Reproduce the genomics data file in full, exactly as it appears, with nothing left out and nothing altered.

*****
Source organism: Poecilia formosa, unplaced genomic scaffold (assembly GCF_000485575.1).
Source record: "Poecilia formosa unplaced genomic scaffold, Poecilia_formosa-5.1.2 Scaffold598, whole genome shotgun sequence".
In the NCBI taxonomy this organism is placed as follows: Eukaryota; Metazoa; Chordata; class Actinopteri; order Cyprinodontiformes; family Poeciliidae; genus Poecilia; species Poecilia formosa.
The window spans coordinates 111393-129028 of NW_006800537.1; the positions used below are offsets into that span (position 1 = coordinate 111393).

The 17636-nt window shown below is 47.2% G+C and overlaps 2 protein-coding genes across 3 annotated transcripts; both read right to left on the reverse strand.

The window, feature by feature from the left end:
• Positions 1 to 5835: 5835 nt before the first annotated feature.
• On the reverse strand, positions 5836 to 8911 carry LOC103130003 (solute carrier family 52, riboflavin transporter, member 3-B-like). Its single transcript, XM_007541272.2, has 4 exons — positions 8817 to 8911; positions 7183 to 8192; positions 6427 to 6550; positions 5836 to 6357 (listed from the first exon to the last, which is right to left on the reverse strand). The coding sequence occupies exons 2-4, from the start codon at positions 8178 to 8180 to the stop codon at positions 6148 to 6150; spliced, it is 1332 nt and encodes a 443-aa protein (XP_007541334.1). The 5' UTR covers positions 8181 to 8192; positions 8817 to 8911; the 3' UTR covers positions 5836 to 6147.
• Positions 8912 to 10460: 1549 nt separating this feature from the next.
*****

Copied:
Source organism: Poecilia formosa, unplaced genomic scaffold (assembly GCF_000485575.1).
Source record: "Poecilia formosa unplaced genomic scaffold, Poecilia_formosa-5.1.2 Scaffold598, whole genome shotgun sequence".
In the NCBI taxonomy this organism is placed as follows: Eukaryota; Metazoa; Chordata; class Actinopteri; order Cyprinodontiformes; family Poeciliidae; genus Poecilia; species Poecilia formosa.
The window spans coordinates 111393-129028 of NW_006800537.1; the positions used below are offsets into that span (position 1 = coordinate 111393).

The 17636-nt window shown below is 47.2% G+C and overlaps 2 protein-coding genes across 3 annotated transcripts; both read right to left on the reverse strand.

The window, feature by feature from the left end:
• Positions 1 to 5835: 5835 nt before the first annotated feature.
• On the reverse strand, positions 5836 to 8911 carry LOC103130003 (solute carrier family 52, riboflavin transporter, member 3-B-like). Its single transcript, XM_007541272.2, has 4 exons — positions 8817 to 8911; positions 7183 to 8192; positions 6427 to 6550; positions 5836 to 6357 (listed from the first exon to the last, which is right to left on the reverse strand). The coding sequence occupies exons 2-4, from the start codon at positions 8178 to 8180 to the stop codon at positions 6148 to 6150; spliced, it is 1332 nt and encodes a 443-aa protein (XP_007541334.1). The 5' UTR covers positions 8181 to 8192; positions 8817 to 8911; the 3' UTR covers positions 5836 to 6147.
• Positions 8912 to 10460: 1549 nt separating this feature from the next.